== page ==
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Giant Colon aims to spread awareness of colon cancer screening amongst Indigenous people in Interlake-Eastern RHA
SELKIRK, MB - Today, health directors and dignitaries from indigenous communities within the Interlake-Eastern Regional Health Authority (RHA) attended an event to learn about opportunities available for colon screening education.

At 20 feet long and 10 feet high, a giant colon was featured to educate attendees on colon cancer and the importance of getting screened. Event participants were able to walk through the giant inflatable colon set up at the Canalta Hotel in Selkirk. They could also book a similar event in their community with the giant inflatable colon and resources to educate community members.
In 2019, the Interlake-Regional Health Authority (RHA) and CancerCare Manitoba (CCMB) received funding from the Canadian Partnership Against Cancer (CPAC) to understand, address, and overcome barriers to colon cancer screening in Indigenous populations. Together with the support from the Southeast Resource Development Council Corp (SERDC), Interlake Reserves Tribal Council (IRTC) and independent communities: Beren’s River, Sagkeeng, Lake St. Martin and Fisher River the project began. 

“We acknowledge that talking about poop and colon cancer isn’t easy, it’s not something that normally happens at dinner tables in Manitoba. Thinking and talking about poop and colon issues is something that is normally limited to the bathroom or discussion with primary care providers, it may not even be something that spouses feel comfortable discussing,” says Kyra Gawalko, prevention and education lead, CancerCare Manitoba. “But we want people to feel comfortable talking about their health and what they can do to prevent or check for cancers, such as screening for colon cancer. We are hoping to bring about change so those discussions and screening are a part of everyday life for Manitobans.”

Donna Anderson, community engagement liaison in Interlake-Eastern RHA was at Thursday’s event and will be hosting future sessions and providing education in communities.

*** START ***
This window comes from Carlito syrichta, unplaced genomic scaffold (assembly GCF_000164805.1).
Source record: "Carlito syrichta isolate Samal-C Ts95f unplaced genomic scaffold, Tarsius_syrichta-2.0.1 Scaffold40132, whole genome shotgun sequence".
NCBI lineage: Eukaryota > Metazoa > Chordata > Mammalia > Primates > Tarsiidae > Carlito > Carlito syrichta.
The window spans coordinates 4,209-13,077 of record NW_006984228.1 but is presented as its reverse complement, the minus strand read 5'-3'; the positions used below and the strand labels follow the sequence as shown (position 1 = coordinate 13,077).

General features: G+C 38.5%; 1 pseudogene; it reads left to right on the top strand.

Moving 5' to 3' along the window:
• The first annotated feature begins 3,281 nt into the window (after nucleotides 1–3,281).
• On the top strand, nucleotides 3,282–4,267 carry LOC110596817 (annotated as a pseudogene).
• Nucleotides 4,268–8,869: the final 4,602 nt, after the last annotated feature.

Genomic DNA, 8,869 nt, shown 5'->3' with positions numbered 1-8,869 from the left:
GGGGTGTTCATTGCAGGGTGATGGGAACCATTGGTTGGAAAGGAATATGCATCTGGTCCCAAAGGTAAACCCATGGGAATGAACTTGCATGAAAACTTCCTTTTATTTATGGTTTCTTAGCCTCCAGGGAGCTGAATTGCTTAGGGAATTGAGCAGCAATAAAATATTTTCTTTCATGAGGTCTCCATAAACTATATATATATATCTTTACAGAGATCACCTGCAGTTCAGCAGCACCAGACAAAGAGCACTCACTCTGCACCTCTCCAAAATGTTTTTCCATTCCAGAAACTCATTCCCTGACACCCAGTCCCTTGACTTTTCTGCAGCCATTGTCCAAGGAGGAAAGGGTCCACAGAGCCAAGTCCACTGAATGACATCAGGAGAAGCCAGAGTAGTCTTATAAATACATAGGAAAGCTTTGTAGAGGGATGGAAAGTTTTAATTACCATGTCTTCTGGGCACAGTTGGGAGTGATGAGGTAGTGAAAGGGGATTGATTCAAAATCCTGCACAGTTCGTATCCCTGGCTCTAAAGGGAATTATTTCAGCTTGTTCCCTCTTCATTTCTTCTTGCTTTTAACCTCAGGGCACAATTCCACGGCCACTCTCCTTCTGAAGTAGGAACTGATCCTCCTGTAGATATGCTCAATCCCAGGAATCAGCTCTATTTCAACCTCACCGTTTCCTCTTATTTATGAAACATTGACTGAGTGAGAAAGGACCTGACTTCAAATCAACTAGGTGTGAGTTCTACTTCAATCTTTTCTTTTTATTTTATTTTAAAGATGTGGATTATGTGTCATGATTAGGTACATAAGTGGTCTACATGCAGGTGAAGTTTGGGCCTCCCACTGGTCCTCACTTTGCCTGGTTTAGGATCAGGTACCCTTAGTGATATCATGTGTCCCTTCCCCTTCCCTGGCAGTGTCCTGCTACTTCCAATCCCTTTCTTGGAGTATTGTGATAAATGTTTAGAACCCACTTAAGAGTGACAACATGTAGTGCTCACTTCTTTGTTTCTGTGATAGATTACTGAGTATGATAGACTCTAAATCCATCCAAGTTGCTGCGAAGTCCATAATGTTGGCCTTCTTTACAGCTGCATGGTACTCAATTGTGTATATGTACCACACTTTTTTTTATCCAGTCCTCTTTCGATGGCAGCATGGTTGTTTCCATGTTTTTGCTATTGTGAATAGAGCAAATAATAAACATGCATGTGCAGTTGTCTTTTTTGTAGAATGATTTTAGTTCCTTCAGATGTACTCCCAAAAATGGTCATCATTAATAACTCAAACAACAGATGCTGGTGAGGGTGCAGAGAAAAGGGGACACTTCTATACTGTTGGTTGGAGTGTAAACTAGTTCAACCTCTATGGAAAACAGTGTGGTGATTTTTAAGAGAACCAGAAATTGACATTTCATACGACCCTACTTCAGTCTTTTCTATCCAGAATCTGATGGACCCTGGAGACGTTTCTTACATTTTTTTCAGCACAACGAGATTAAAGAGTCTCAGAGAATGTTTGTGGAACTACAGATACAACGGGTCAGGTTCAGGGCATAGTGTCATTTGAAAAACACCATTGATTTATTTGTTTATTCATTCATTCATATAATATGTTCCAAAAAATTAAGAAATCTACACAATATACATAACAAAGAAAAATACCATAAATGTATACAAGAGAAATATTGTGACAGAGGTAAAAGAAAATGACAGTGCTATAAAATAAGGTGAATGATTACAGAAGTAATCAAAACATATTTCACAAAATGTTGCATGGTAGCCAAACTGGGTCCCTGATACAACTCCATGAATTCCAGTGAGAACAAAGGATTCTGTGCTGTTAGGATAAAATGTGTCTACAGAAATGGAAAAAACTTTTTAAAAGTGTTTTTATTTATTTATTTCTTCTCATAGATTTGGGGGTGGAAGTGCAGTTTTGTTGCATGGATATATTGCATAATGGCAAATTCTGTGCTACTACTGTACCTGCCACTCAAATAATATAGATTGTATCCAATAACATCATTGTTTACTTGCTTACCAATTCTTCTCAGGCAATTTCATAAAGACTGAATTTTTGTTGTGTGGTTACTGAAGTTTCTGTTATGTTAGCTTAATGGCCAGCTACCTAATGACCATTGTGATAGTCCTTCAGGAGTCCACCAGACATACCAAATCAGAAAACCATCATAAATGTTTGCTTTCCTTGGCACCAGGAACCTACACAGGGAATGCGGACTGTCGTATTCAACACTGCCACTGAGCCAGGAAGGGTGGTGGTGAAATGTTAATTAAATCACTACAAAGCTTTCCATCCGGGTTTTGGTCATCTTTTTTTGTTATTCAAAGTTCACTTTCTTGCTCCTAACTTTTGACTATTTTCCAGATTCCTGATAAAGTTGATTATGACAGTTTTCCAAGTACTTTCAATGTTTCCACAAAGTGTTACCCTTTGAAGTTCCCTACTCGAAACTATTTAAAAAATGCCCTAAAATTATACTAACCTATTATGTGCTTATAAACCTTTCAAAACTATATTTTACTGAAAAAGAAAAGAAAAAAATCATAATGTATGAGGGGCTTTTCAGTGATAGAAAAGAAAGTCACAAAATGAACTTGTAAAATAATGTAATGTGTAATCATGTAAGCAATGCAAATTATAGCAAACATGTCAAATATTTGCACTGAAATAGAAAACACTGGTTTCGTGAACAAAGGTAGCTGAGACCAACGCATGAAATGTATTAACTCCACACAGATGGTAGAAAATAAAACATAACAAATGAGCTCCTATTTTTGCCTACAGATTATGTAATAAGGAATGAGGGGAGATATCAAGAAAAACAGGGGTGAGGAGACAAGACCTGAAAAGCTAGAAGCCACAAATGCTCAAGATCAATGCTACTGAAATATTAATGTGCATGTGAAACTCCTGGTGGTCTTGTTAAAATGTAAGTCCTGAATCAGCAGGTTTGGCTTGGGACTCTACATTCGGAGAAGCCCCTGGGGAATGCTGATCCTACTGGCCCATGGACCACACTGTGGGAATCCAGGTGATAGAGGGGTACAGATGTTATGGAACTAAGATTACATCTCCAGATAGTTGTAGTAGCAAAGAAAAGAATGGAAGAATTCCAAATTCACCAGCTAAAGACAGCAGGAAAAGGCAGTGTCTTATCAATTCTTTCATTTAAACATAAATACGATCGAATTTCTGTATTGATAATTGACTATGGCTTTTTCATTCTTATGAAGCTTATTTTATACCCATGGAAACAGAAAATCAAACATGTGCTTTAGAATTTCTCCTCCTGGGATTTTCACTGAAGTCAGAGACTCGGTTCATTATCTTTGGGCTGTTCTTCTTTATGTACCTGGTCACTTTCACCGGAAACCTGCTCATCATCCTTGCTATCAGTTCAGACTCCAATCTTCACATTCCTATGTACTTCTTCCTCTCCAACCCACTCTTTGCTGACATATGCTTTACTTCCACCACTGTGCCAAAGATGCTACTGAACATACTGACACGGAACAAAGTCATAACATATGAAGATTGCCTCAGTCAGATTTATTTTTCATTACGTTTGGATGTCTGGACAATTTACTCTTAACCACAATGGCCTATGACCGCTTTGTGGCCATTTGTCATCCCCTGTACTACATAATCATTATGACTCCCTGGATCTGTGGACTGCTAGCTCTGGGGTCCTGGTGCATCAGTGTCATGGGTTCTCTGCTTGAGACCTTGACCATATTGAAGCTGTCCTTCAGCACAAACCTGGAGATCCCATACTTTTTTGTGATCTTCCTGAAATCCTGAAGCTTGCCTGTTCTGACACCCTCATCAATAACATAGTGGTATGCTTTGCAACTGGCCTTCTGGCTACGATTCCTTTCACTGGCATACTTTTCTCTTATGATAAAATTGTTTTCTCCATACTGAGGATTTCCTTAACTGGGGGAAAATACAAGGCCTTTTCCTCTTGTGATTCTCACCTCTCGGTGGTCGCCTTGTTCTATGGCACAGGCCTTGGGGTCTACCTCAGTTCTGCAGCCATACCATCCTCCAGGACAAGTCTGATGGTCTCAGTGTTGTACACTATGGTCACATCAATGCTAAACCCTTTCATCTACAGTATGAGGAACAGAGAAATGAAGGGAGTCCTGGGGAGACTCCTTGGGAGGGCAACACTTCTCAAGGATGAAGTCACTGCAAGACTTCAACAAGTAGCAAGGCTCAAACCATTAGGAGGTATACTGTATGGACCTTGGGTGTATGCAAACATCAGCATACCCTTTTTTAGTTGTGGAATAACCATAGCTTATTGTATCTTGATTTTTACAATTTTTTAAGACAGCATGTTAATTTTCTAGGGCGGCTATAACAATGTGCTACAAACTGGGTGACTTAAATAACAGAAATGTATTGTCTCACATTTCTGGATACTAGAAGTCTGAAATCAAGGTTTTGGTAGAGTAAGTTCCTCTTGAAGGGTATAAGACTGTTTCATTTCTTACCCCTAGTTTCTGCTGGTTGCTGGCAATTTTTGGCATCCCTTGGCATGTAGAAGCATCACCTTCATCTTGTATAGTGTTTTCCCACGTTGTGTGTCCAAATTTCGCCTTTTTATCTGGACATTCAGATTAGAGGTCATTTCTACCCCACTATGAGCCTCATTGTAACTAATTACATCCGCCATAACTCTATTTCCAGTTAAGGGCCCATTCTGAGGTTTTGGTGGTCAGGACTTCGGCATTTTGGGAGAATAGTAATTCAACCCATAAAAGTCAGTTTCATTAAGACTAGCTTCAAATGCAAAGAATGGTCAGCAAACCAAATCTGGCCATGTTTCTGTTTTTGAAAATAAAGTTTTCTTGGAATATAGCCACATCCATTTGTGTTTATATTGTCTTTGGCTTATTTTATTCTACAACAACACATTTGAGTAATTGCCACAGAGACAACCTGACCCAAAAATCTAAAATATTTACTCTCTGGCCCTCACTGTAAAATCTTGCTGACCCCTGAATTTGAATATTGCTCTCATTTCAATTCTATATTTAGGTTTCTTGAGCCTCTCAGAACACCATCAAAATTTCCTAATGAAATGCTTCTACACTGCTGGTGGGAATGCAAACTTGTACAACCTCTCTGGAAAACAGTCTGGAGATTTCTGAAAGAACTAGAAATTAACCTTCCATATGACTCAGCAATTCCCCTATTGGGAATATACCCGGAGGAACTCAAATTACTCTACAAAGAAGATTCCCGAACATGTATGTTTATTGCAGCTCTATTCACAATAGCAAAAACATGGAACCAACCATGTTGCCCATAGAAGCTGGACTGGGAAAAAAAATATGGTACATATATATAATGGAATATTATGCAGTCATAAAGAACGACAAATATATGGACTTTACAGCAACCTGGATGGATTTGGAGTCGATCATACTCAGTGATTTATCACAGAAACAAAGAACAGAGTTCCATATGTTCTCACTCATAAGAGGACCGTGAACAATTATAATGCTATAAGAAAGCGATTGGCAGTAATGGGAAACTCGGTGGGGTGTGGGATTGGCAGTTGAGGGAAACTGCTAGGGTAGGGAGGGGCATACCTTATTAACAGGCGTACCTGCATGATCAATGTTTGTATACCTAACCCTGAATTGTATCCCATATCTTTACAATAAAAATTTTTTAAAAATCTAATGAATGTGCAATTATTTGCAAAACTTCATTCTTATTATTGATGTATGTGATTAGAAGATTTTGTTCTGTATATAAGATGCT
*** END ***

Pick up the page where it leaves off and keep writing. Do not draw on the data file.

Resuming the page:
“The hope is that this toolkit will raise awareness of the importance of colon cancer screening, and provide an opportunity for multigenerational conversations,” says Anderson.

Between 2005 -2015, colon cancer was the highest diagnosed cancer among First Nations people in Manitoba. As of 2015, First Nations people in the Interlake Region had lower screening rates compared to all other Manitobans in the region. 
In 2021, the project team completed phone-based interviews and safe sharing circles to understand how to address the barriers that may exist. These conversations highlighted the need for local, multigenerational community-based events to raise awareness about colon cancer screening. 

Tracy Abraham and Laryssa Sawchuk, project co-leads say the project has been a great initiative to enhance collaboration and networks.  “We endeavor to learn perspectives on how people can become more aware and increase their participation in cancer screening. We have gained some great information at the local level that led us to provide this Giant Colon Community Tour that aims to increase participation.”

The giant colon roadshow will commence in early 2022 and continue for the first half of the year.

The current colon cancer screening recommendation is that Manitobans age 50 – 74 should complete a home screening test every two years. For more information, please visit:

The giant inflatable 20 feet long, 10 feet high, 13 feet wide colon was set up at the Canalta Hotel in Selkirk on December 16, 2021 to raise awareness of colon cancer screening amongst indigenous people in Interlake-Eastern RHA.
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